well, sort of anyway This glossy little coffee table autobiography is interesting for fans, and I am one, so I shamelessly perused the chronological stroll though Silverbergs early years, all through the mind bogglingly prolific 60s (no kidding) and into his later working years in what has amounted to a truly phenomenal career. Most interesting for me was the images of early rejection letters and the many photos of him from the late 50s, 60s and 70s with other writers like Cyril Kornbluth, Frederik Pohl, Randall, Asimov, John W.
This is followed by what got him interested in writing; his first failures and successes, then eventually, who he met in the biz and where he ended up, and then, how hard it was getting noticed and making an impact in the field... I usually prefer biography over autobiography because when one writes their own story, they are inevitably too kind to themselves. I am not suggesting that I was only interested in reading slanderous dirt, I am a great admirer of Silverbergs writing and have yet to read anything that wasnt, at least, creative and entertaining. Yet because the book is a collection of articles, there is much retelling of all these great achievements. I especially liked the rejection slips and types first drafts of early attempts at writing. If you ever come across this odd duck of a book, and are interested in Silverberg and his work, I recommend you take a look.
I've read quite a few books detailing the history of sf fandom in the 1930s and '40s, and was interested in his take on the field in the '50s and later.
It has the feel that Silverberg ascribes to his own early, mass-produced short stories: something that's whipped together with no thought to quality; something that shows no respect for the reader. For a writer as skilled as Silverberg, it should have been no more than a couple of weeks' work to edit this book into a coherent narrative, removing the repetition and putting things in a consistent order.
Silverberg saw for himself a future in science, but then, at the age of fourteen, he discovered his first science fiction magazine at the local drugstore. This compilation of introductions to reprints of his work, columns he wrote for Galaxy magazine, and stray autobiographical fragments can be repetitive, but it gives an excellent and entertaining insight into how this successful and innovative science fiction author made a career as a freelance writer from the time he was 19 years old until the seventh decade of his life when he composed this anthology. Silverberg was a self-professed writing machine for the SF magazine trade of the late 1950's. As a teenager, one of Silverberg's favorite writers for Imaginative Tales was Alexander Blade, an author he did not realize until he wrote for the magazine himself a decade later was a fiction. Silverberg took his first retirement from the field and started writing successful nonfiction for the young adult trade. (I confess I am offering this opinion without having actually read any of these novels, but the have what look like knights on the over and they can be 600 pages long.) Other Spaces Other Time ends with Silverberg reminsicing about past WorldComs and other good times. The interest here lies in what Silverberg has to offer as insights into what it meant to be a freelance SF writer for five last five decades of the 20th century.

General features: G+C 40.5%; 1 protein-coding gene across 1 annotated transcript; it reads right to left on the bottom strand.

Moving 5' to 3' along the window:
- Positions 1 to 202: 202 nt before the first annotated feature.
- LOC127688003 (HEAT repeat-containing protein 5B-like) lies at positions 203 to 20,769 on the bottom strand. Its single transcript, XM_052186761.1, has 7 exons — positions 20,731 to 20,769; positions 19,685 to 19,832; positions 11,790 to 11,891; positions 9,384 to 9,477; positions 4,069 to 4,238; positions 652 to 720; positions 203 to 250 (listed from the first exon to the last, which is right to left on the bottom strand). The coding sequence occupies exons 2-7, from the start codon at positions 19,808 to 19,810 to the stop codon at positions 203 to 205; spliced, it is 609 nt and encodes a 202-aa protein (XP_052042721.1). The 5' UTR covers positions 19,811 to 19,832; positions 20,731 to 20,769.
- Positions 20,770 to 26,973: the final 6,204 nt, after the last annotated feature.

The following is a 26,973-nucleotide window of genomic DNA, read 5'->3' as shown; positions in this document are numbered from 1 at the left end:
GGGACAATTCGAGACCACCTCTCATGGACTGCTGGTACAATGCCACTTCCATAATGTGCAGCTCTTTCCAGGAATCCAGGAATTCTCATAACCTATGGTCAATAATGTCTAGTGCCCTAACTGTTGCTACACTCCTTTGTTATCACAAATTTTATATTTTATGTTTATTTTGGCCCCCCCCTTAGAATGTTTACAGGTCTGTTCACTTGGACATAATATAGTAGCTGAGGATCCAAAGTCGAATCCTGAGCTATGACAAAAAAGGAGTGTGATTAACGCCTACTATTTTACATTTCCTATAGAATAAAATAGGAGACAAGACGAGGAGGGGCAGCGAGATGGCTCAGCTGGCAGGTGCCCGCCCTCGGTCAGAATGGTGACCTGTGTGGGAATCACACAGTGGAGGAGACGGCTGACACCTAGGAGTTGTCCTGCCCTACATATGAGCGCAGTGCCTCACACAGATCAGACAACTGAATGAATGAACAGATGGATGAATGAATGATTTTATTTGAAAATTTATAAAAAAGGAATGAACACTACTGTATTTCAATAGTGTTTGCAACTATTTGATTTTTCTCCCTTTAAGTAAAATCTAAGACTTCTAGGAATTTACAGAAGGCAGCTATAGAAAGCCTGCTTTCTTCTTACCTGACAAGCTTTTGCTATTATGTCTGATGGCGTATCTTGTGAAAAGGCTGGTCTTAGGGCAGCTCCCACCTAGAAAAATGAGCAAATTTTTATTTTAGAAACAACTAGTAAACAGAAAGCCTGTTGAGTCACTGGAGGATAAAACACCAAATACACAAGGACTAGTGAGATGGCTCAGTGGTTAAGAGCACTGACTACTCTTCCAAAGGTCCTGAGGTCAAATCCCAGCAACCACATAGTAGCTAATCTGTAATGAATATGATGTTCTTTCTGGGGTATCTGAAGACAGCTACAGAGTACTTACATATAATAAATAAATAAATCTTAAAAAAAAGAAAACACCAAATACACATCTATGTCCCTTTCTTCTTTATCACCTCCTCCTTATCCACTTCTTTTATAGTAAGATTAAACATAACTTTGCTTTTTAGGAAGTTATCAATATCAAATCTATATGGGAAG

Silverberg discusses his beginnings in science fiction, his writing, provides and autobiography, as well as miscellaneous thoughts on his career. It is absolutely fascinating reading to anyone with an interest in the history of science fiction, but also to anyone (like myself) who is a writer, or aspires to be one. While Silverberg's slim book doesn't go into anywhere near as much detail as Asimov did, what is there is equally as interesting and a sheer joy to read.